Teaching Vowels to Profoundly Hearing-Impaired Speakers Using Glossometry Glossometry was used to teach the four point vowels (/i, æu,a/) to 6 profoundly hearing-impaired children. Prior to treatment, all subjects evidenced centralized tongue positions during vowel productions. After 15 to 20 fifty-minute training sessions over 3- to 4-week time periods, all subjects showed greater diversification of tongue postures for ... Research Article
Research Article  |   August 01, 1991
Teaching Vowels to Profoundly Hearing-Impaired Speakers Using Glossometry
 
Author Affiliations & Notes
  • Samuel G. Fletcher
    University of Alabama at Birmingham
  • Paul A. Dagenais
    University of Alabama at Birmingham
  • Paula Critz-Crosby
    University of Alabama at Birmingham
  • Requests for reprints should be sent to Paul A. Dagenais, Department of Speech Pathology and Audiology, University of South Alabama, Mobile, AL 36688.
  • Currently affiliated with University of South Alabama.
    Currently affiliated with University of South Alabama.×
Article Information
Hearing / Research Articles
Research Article   |   August 01, 1991
Teaching Vowels to Profoundly Hearing-Impaired Speakers Using Glossometry
Journal of Speech, Language, and Hearing Research, August 1991, Vol. 34, 943-956. doi:10.1044/jshr.3404.943
History: Received December 6, 1989 , Accepted November 20, 1990
 
Journal of Speech, Language, and Hearing Research, August 1991, Vol. 34, 943-956. doi:10.1044/jshr.3404.943
History: Received December 6, 1989; Accepted November 20, 1990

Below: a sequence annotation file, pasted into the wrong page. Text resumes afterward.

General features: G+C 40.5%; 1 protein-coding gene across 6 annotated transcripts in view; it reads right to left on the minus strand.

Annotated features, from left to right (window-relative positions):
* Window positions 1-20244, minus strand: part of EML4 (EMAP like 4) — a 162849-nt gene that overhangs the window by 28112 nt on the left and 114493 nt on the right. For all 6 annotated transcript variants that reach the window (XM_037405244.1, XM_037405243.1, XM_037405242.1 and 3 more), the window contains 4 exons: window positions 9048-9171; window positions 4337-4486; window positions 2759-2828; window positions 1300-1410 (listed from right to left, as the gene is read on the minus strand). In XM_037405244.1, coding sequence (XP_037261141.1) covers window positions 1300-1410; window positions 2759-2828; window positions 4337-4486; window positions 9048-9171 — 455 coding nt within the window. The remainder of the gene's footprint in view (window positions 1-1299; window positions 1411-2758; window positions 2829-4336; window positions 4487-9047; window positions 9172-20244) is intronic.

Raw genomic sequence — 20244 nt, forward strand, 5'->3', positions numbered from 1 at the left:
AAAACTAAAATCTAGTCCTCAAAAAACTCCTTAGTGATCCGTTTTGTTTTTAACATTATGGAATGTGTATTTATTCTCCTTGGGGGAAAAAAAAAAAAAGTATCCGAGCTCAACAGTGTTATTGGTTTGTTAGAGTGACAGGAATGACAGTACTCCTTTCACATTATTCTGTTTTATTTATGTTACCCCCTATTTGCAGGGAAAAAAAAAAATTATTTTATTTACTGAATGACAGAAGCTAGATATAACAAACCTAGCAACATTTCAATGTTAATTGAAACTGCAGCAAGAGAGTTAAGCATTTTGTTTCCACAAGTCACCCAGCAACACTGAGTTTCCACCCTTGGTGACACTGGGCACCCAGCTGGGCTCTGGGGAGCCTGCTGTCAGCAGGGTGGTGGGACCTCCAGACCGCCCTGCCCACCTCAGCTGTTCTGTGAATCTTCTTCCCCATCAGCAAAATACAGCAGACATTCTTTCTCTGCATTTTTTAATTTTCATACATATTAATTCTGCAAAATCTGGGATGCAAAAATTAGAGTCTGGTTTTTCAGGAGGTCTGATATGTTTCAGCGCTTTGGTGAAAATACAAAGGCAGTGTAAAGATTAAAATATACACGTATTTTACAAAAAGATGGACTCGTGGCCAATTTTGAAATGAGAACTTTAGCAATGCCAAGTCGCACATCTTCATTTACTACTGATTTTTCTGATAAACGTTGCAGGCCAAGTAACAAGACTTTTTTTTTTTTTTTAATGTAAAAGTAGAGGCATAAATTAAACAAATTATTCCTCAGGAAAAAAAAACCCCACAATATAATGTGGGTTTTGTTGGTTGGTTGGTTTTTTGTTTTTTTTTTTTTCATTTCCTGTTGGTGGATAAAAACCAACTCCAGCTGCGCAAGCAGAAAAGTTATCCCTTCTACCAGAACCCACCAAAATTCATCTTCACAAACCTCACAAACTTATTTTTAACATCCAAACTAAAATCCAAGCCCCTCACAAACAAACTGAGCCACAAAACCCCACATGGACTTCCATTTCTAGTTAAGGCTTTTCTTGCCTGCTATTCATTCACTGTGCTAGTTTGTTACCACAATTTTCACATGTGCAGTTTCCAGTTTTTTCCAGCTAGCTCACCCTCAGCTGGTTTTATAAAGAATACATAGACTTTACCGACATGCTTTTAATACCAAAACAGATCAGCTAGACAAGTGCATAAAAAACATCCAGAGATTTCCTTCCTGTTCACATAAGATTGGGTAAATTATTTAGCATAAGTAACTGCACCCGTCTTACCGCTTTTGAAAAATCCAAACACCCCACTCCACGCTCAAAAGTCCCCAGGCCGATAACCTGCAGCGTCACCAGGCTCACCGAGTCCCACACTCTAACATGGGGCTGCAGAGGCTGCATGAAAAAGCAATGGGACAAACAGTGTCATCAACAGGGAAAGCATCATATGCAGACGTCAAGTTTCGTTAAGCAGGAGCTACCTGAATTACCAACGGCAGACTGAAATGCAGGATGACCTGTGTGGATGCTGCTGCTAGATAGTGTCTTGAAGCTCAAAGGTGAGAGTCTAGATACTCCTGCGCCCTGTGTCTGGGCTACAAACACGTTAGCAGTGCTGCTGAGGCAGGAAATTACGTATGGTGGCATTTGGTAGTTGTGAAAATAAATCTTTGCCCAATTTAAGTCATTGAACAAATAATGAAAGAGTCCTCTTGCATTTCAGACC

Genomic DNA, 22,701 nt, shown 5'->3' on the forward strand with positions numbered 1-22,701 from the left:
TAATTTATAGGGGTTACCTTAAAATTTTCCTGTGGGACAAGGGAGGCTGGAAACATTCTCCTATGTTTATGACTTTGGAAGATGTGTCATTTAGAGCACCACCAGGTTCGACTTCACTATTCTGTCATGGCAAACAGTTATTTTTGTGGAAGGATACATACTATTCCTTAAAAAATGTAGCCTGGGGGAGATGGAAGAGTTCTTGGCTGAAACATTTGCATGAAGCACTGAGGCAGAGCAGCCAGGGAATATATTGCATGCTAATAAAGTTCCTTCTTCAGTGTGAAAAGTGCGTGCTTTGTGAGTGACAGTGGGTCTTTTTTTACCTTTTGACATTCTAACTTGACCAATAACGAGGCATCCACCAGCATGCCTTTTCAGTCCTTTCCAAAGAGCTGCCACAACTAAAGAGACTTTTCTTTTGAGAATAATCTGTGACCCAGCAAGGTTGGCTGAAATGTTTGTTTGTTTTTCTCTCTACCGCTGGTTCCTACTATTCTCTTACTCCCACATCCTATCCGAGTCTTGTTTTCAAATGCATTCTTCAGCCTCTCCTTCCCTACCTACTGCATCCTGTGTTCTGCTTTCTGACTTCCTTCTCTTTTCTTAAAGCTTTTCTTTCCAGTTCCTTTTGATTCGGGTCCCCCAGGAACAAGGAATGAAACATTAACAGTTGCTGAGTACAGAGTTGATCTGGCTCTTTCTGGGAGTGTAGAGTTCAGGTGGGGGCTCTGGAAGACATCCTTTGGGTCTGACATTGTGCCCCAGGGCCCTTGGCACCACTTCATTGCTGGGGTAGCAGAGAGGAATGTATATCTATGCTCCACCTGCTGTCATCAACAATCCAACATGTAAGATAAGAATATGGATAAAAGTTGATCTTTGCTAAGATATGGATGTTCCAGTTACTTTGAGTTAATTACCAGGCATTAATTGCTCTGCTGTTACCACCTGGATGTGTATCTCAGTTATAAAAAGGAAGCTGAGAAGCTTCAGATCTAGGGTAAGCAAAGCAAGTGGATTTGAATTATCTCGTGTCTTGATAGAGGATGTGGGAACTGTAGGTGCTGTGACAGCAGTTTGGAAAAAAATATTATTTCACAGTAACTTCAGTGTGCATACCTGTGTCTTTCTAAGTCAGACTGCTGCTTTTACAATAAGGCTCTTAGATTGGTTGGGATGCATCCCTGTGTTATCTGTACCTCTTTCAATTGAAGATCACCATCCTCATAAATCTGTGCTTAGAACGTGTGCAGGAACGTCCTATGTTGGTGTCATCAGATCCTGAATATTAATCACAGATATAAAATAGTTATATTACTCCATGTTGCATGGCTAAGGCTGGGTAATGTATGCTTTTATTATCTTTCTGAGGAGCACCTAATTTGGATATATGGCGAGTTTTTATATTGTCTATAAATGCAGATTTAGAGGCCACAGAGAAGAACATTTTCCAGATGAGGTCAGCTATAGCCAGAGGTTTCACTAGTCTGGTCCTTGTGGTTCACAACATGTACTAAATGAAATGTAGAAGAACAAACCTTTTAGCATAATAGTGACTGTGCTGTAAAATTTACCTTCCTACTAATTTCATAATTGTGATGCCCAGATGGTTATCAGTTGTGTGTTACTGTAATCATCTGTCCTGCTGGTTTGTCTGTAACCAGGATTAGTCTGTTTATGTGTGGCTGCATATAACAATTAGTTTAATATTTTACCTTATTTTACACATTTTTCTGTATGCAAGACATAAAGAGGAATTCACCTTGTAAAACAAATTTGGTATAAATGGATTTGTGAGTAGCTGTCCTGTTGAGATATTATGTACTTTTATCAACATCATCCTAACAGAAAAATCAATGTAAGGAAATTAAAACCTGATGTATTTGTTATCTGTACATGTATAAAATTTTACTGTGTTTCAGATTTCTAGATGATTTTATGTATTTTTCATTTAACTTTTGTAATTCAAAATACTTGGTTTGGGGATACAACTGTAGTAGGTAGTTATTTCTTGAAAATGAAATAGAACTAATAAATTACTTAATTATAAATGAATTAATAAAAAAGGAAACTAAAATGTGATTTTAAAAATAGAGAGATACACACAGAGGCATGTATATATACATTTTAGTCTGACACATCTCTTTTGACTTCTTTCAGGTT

Glossometry was used to teach the four point vowels (/i, æu,a/) to 6 profoundly hearing-impaired children. Prior to treatment, all subjects evidenced centralized tongue positions during vowel productions. After 15 to 20 fifty-minute training sessions over 3- to 4-week time periods, all subjects showed greater diversification of tongue postures for the vowels, especially in tongue height. Listener identifications were generally better after therapy. The training results suggested that visually presented models and feedback of tongue positions can facilitate more appropriate tongue postures and improve vowel intelligibility by hearing-impaired speakers.

Acknowledgments
This study was funded by NIH grants NS24697 and DC00406. The authors would like to thank Stephen C. Smith for software development and systems maintenance, Sherry M. Sutphin for manufacturing pseudopalates and assistance with data reduction, and James E. Flege for assistance in preparation of the manuscript.
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